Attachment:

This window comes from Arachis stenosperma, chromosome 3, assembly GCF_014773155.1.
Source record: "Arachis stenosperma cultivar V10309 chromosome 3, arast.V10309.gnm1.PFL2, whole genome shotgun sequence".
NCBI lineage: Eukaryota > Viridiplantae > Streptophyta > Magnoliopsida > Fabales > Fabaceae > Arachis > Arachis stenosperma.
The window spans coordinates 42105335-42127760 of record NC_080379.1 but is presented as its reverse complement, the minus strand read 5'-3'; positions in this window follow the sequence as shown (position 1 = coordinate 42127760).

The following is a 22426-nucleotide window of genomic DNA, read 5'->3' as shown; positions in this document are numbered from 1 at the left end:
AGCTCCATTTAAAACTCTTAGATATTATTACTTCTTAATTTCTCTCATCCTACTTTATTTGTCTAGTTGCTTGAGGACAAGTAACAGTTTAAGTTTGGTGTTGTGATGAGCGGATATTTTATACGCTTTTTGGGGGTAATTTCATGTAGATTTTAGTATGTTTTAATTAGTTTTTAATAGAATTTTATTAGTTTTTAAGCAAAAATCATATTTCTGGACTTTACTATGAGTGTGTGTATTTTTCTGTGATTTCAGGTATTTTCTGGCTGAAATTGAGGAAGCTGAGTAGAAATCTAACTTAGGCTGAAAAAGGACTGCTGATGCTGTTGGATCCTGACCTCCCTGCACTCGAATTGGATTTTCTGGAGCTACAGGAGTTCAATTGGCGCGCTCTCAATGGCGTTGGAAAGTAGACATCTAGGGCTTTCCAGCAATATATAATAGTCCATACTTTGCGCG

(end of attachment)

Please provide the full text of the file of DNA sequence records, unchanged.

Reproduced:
This window comes from Arachis stenosperma, chromosome 3, assembly GCF_014773155.1.
Source record: "Arachis stenosperma cultivar V10309 chromosome 3, arast.V10309.gnm1.PFL2, whole genome shotgun sequence".
NCBI lineage: Eukaryota > Viridiplantae > Streptophyta > Magnoliopsida > Fabales > Fabaceae > Arachis > Arachis stenosperma.
The window spans coordinates 42105335-42127760 of record NC_080379.1 but is presented as its reverse complement, the minus strand read 5'-3'; positions in this window follow the sequence as shown (position 1 = coordinate 42127760).

The following is a 22426-nucleotide window of genomic DNA, read 5'->3' as shown; positions in this document are numbered from 1 at the left end:
AGCTCCATTTAAAACTCTTAGATATTATTACTTCTTAATTTCTCTCATCCTACTTTATTTGTCTAGTTGCTTGAGGACAAGTAACAGTTTAAGTTTGGTGTTGTGATGAGCGGATATTTTATACGCTTTTTGGGGGTAATTTCATGTAGATTTTAGTATGTTTTAATTAGTTTTTAATAGAATTTTATTAGTTTTTAAGCAAAAATCATATTTCTGGACTTTACTATGAGTGTGTGTATTTTTCTGTGATTTCAGGTATTTTCTGGCTGAAATTGAGGAAGCTGAGTAGAAATCTAACTTAGGCTGAAAAAGGACTGCTGATGCTGTTGGATCCTGACCTCCCTGCACTCGAATTGGATTTTCTGGAGCTACAGGAGTTCAATTGGCGCGCTCTCAATGGCGTTGGAAAGTAGACATCTAGGGCTTTCCAGCAATATATAATAGTCCATACTTTGCGCG